Animals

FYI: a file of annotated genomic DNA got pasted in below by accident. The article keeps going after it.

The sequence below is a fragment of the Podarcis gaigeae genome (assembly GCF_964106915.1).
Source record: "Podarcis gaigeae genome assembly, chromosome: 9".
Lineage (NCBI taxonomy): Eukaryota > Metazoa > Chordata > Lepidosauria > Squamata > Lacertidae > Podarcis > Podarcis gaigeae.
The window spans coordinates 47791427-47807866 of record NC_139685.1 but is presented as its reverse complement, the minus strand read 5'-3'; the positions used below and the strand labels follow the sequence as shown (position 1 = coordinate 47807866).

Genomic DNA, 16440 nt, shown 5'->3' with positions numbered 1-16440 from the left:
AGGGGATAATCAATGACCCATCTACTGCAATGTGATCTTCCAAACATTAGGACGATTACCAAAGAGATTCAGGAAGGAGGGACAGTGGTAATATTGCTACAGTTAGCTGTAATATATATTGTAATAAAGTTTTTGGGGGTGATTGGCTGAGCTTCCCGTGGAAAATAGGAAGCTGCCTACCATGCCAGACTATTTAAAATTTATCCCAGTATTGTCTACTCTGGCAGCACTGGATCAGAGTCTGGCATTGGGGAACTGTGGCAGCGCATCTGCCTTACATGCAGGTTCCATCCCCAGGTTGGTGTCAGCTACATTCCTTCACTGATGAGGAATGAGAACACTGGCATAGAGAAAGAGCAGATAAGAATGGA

Animals were group housed (n=2-4/cage) in polycarbonate cages with wire lids and filter covers during study except for when a single animal remained in a group or during post-operative recovery (i.e., subcutaneous pump implantation), provided autoclaved 7012 (rats) or irradiated 5LG4 (mice) diet and filtered tap water or spring water (for MAD rats studies in isolators) acidified to a pH of 2.5-3.5 ad libitum. BBDP and MAD rat colonies at BRM were housed on conventional racks within a VAF barrier facility and either continued to be housed as such once enrolled onto study (BBDP rats) or were transferred to negative-pressure isolators in a separate non-barrier facility (induction of diabetes in MAD rats). Female NOD mice were purchased from The Jackson Laboratory (Stock #001976) at 6 week of age and housed in a dedicated room on ventilated racks within a VAF barrier facility. All animals were observed daily for signs of toxicity such as changes in respiration, changes in motor activity, convulsions, changes in reflexes, cardiovascular signs (redness of skin and/or extremities), piloerection, lethargy and gastrointestinal upset. Any unthrift animal was examined by the study director and/or veterinarian. If the animal appeared to be in unrelieved pain or distress, the animal was euthanized and a necropsy was performed evaluating gross organ size, color and appearance (see assessments below). Atypical findings were sampled and preserved in neutral-buffered formalin for light microscopy studies. Animals were exposed to a 12-hr light/dark light cycle. BRM BBDP and MAD rat colonies were kept at sufficient sizes to ensure adequate numbers of rats to enter onto study in a single enrollment period as described below. NOD mice were purchased from The Jackson Laboratory in pre-study cohorts ranging in size from 100-200 mice; these cohorts were then used to enroll onto studies as described below.